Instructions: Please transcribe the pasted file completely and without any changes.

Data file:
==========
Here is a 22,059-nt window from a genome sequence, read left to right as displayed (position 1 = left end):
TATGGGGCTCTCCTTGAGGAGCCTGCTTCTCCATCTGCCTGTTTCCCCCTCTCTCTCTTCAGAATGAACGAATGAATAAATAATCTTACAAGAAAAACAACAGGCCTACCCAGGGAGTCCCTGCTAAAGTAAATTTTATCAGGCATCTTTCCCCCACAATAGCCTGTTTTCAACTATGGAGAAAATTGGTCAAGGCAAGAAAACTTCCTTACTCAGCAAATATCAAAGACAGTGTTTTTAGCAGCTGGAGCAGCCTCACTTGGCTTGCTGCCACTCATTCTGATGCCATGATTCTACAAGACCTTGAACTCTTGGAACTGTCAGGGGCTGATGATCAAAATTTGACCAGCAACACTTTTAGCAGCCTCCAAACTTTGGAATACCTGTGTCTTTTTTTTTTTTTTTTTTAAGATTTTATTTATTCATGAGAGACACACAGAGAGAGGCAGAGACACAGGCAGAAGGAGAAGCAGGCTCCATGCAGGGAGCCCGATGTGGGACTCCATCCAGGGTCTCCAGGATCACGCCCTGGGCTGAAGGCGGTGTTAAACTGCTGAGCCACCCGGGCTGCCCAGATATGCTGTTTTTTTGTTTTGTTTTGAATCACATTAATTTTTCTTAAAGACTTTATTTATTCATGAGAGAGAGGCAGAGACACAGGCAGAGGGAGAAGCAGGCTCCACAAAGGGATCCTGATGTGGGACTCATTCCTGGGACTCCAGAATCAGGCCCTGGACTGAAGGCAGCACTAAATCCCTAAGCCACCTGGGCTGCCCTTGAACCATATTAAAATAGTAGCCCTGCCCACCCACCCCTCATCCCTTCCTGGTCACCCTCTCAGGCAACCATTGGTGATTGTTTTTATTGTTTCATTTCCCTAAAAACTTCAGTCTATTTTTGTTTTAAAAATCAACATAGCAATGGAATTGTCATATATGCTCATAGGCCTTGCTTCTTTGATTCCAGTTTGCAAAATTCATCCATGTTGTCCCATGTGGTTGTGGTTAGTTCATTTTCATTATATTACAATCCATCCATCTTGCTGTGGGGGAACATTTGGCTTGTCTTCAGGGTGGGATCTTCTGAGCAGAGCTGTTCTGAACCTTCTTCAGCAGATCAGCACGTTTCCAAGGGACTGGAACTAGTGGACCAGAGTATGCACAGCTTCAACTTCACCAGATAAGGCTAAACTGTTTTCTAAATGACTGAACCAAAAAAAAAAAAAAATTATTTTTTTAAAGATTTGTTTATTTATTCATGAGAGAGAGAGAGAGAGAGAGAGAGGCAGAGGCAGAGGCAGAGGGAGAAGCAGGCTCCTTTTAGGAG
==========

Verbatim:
Here is a 22,059-nt window from a genome sequence, read left to right as displayed (position 1 = left end):
TATGGGGCTCTCCTTGAGGAGCCTGCTTCTCCATCTGCCTGTTTCCCCCTCTCTCTCTTCAGAATGAACGAATGAATAAATAATCTTACAAGAAAAACAACAGGCCTACCCAGGGAGTCCCTGCTAAAGTAAATTTTATCAGGCATCTTTCCCCCACAATAGCCTGTTTTCAACTATGGAGAAAATTGGTCAAGGCAAGAAAACTTCCTTACTCAGCAAATATCAAAGACAGTGTTTTTAGCAGCTGGAGCAGCCTCACTTGGCTTGCTGCCACTCATTCTGATGCCATGATTCTACAAGACCTTGAACTCTTGGAACTGTCAGGGGCTGATGATCAAAATTTGACCAGCAACACTTTTAGCAGCCTCCAAACTTTGGAATACCTGTGTCTTTTTTTTTTTTTTTTTTAAGATTTTATTTATTCATGAGAGACACACAGAGAGAGGCAGAGACACAGGCAGAAGGAGAAGCAGGCTCCATGCAGGGAGCCCGATGTGGGACTCCATCCAGGGTCTCCAGGATCACGCCCTGGGCTGAAGGCGGTGTTAAACTGCTGAGCCACCCGGGCTGCCCAGATATGCTGTTTTTTTGTTTTGTTTTGAATCACATTAATTTTTCTTAAAGACTTTATTTATTCATGAGAGAGAGGCAGAGACACAGGCAGAGGGAGAAGCAGGCTCCACAAAGGGATCCTGATGTGGGACTCATTCCTGGGACTCCAGAATCAGGCCCTGGACTGAAGGCAGCACTAAATCCCTAAGCCACCTGGGCTGCCCTTGAACCATATTAAAATAGTAGCCCTGCCCACCCACCCCTCATCCCTTCCTGGTCACCCTCTCAGGCAACCATTGGTGATTGTTTTTATTGTTTCATTTCCCTAAAAACTTCAGTCTATTTTTGTTTTAAAAATCAACATAGCAATGGAATTGTCATATATGCTCATAGGCCTTGCTTCTTTGATTCCAGTTTGCAAAATTCATCCATGTTGTCCCATGTGGTTGTGGTTAGTTCATTTTCATTATATTACAATCCATCCATCTTGCTGTGGGGGAACATTTGGCTTGTCTTCAGGGTGGGATCTTCTGAGCAGAGCTGTTCTGAACCTTCTTCAGCAGATCAGCACGTTTCCAAGGGACTGGAACTAGTGGACCAGAGTATGCACAGCTTCAACTTCACCAGATAAGGCTAAACTGTTTTCTAAATGACTGAACCAAAAAAAAAAAAAAATTATTTTTTTAAAGATTTGTTTATTTATTCATGAGAGAGAGAGAGAGAGAGAGAGAGGCAGAGGCAGAGGCAGAGGGAGAAGCAGGCTCCTTTTAGGAG